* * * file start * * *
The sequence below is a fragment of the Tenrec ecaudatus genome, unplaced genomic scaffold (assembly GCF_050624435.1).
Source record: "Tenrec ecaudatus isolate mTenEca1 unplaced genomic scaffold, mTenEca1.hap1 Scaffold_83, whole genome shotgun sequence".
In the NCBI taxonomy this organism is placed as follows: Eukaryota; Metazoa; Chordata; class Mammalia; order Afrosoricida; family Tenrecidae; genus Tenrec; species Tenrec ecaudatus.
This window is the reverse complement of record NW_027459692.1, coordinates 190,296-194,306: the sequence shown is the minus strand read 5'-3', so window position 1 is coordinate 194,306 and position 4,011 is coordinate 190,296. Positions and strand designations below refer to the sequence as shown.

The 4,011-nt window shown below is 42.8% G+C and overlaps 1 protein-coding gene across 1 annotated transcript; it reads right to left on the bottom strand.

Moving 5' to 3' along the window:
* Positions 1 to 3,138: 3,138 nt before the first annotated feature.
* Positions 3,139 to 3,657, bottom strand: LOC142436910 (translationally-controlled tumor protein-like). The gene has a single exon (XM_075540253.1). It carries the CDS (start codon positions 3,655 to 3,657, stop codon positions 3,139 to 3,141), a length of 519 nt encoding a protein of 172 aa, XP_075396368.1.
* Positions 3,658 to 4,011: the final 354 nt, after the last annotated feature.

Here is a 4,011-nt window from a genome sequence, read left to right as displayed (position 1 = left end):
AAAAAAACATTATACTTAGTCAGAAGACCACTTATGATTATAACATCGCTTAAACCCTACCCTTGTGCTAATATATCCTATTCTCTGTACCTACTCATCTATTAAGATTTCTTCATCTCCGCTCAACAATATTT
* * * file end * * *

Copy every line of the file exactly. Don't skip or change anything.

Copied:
The sequence below is a fragment of the Tenrec ecaudatus genome, unplaced genomic scaffold (assembly GCF_050624435.1).
Source record: "Tenrec ecaudatus isolate mTenEca1 unplaced genomic scaffold, mTenEca1.hap1 Scaffold_83, whole genome shotgun sequence".
In the NCBI taxonomy this organism is placed as follows: Eukaryota; Metazoa; Chordata; class Mammalia; order Afrosoricida; family Tenrecidae; genus Tenrec; species Tenrec ecaudatus.
This window is the reverse complement of record NW_027459692.1, coordinates 190,296-194,306: the sequence shown is the minus strand read 5'-3', so window position 1 is coordinate 194,306 and position 4,011 is coordinate 190,296. Positions and strand designations below refer to the sequence as shown.

The 4,011-nt window shown below is 42.8% G+C and overlaps 1 protein-coding gene across 1 annotated transcript; it reads right to left on the bottom strand.

Moving 5' to 3' along the window:
* Positions 1 to 3,138: 3,138 nt before the first annotated feature.
* Positions 3,139 to 3,657, bottom strand: LOC142436910 (translationally-controlled tumor protein-like). The gene has a single exon (XM_075540253.1). It carries the CDS (start codon positions 3,655 to 3,657, stop codon positions 3,139 to 3,141), a length of 519 nt encoding a protein of 172 aa, XP_075396368.1.
* Positions 3,658 to 4,011: the final 354 nt, after the last annotated feature.

Here is a 4,011-nt window from a genome sequence, read left to right as displayed (position 1 = left end):
AAAAAAACATTATACTTAGTCAGAAGACCACTTATGATTATAACATCGCTTAAACCCTACCCTTGTGCTAATATATCCTATTCTCTGTACCTACTCATCTATTAAGATTTCTTCATCTCCGCTCAACAATATTT